12 Sep '16     home | previous

The Rightist Mind

Corey Robin's book the Reactionary Mind was reviewed a few days ago on this site, but I'm not comfortable with it and want say more on the subject. Some of it will be obvious bias. Some not. What interests me are rightists we can call working class, or lower middle class. I'm departing from the old Marxist class analysis that sees one's politics as a product of one's economic position in society. Something else is going on. Class analysis is too simplistic (as is the phrase "working class").

I am interested in the role of culture on the rightist mind. But first, a look at the psychological described in an article in Scientific American (September 1, 2012). The article claimed that liberals and conservatives are different "in their personalities and even their unconscious relations to the world around them."

For whatever it is worth, the article described a team of psychologists who found:

when viewing a collage of photographs, conservatives' eyes unconsciously lingered 15 percent longer on repellent images, such as car wrecks and excrement – suggesting that conservatives are more attuned than liberals to assessing potential threats.

And a study of college students' bedrooms revealed:

conservatives possess more cleaning and organizational items, such as ironing boards and calendars, confirmation that they are orderly and self-disciplined. Liberals owned more books and travel-relation memorabilia, which conforms with previous research suggesting that they are open and novelty seeking.

So much for this kind of psychological study. Regarding the cultural and choice in television news, why do some have a preference for Fox News and the conservative (or rightist) Sean Hannity over the liberal Lawrence O'Donnell and MSNBC?

My bias has it that those who like viewing Hannity have more of a sports culture way of looking at the world. They find pleasure identifying with the grandeur of their team winning. At the Olympics they would be inclined to chant "USA USA." They are more rah-rah than I (a Korean War veteran with combat experience.) They (and I) are fortunate in living in a democracy that leads the world economically, and they are proud that their country "won" the last two world wars. (No one won World War One.) They like to think of their country as doing right, and their patriotism is one of the fundamentals of their political perspective. During the war in Vietnam they were inclined to analyze the war in terms of winning against the enemy. The dynamics that contributed to our losing that war, including our stupidity, they hardly consider.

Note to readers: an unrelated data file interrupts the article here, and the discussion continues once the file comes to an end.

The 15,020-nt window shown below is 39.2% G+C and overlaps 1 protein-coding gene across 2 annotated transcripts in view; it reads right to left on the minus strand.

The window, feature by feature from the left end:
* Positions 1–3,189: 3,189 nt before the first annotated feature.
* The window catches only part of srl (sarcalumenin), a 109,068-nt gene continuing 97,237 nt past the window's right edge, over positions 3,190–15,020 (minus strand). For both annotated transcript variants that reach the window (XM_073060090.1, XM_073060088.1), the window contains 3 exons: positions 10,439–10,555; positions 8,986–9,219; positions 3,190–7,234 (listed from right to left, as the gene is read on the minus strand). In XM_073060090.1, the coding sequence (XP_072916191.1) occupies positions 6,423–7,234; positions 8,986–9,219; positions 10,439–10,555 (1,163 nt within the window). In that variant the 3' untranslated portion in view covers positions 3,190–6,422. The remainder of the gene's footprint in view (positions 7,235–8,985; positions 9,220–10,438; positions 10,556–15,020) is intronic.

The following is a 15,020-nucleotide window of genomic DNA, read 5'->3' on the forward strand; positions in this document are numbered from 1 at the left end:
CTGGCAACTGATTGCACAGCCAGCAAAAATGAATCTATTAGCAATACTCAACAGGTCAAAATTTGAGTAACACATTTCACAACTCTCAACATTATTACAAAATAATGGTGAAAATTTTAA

Staying with the culture factor, these are people who might choose Fox News because it has more of an appeal to their kind of patriotism than does MSNBC.

To return to the psychology factor, rightists appear to me to be more alarmist. In addition to loving their country, people with a rightist perspective are intense in what they are against – nothing wrong with that in the abstract. Sometimes, however, it gets absurd. If I may label Ann Coulter a rightist, she sees a Trump victory this coming November as saving civilization. She writes:

We are talking about the future of not only of America but of the last genuinely Christian country on earth and thus the world. If we lose America, it is lights out for the entire world for a thousand years."

In Sean Hannity's book, published in 2004, titled Deliver Us from Evil. Hannity opposes what he sees as a cowardly response to terrorism. To quote a favorable Amazon customer review of the book, Hannity

urges Americans to recognize the dangers of putting our faith in toothless ''multilateralism" when the times call for decisive action.

Staying with pschycology, the Scientific American article mentioned above included the following:

Anxiety is an emotion that waxes and wanes in all of us, and as it swings up or down our political views can shift in its wake. When people feel safe and secure, they become more liberal; when they feel threatened they become more conservative.

By September 2016, Hannity was devoting his program to what he sees as Donald Trump's stands against the evils of illegal immigration and what he sees as the weakness of the Obama administration and Hillary Clinton against ISIS and terrorism. In supporting Trump, Hannity maximizes his criticism of Hillary, including the Benghazi scandal, her email and foundation scandals, and he doubts her health.

Hannity is just one cultural influence (and he has been influenced by others), but staying with him for a moment, in his book Conservative Victory (published in 2010) he wrote of "defeating Obama's radical agenda." He went to a dictionary definition socialism, and then he was asked whether he believed that Barack Obama is a socialist. He said "Yes." It was a simplified view of socialism that has become common with rightists. Someone sends a comment to the Washington Post: